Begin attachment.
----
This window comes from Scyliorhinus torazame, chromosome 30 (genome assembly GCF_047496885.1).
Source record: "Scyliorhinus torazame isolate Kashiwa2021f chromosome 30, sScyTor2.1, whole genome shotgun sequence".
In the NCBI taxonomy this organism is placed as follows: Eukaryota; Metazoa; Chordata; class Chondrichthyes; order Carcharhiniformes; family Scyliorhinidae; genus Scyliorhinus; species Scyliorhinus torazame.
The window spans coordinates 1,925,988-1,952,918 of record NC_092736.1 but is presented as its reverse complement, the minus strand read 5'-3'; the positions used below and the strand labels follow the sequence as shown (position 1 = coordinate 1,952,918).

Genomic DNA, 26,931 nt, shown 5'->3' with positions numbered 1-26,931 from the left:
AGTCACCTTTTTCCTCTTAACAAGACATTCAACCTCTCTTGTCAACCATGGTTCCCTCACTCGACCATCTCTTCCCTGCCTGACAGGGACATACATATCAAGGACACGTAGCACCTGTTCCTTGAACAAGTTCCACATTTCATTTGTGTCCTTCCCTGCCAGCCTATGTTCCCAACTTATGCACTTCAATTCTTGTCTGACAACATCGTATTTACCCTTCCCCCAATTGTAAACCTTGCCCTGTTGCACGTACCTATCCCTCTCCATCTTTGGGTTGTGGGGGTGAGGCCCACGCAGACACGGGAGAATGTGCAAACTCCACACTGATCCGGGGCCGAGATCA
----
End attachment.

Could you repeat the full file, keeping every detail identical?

This window comes from Scyliorhinus torazame, chromosome 30 (genome assembly GCF_047496885.1).
Source record: "Scyliorhinus torazame isolate Kashiwa2021f chromosome 30, sScyTor2.1, whole genome shotgun sequence".
In the NCBI taxonomy this organism is placed as follows: Eukaryota; Metazoa; Chordata; class Chondrichthyes; order Carcharhiniformes; family Scyliorhinidae; genus Scyliorhinus; species Scyliorhinus torazame.
The window spans coordinates 1,925,988-1,952,918 of record NC_092736.1 but is presented as its reverse complement, the minus strand read 5'-3'; the positions used below and the strand labels follow the sequence as shown (position 1 = coordinate 1,952,918).

Genomic DNA, 26,931 nt, shown 5'->3' with positions numbered 1-26,931 from the left:
AGTCACCTTTTTCCTCTTAACAAGACATTCAACCTCTCTTGTCAACCATGGTTCCCTCACTCGACCATCTCTTCCCTGCCTGACAGGGACATACATATCAAGGACACGTAGCACCTGTTCCTTGAACAAGTTCCACATTTCATTTGTGTCCTTCCCTGCCAGCCTATGTTCCCAACTTATGCACTTCAATTCTTGTCTGACAACATCGTATTTACCCTTCCCCCAATTGTAAACCTTGCCCTGTTGCACGTACCTATCCCTCTCCATCTTTGGGTTGTGGGGGTGAGGCCCACGCAGACACGGGAGAATGTGCAAACTCCACACTGATCCGGGGCCGAGATCA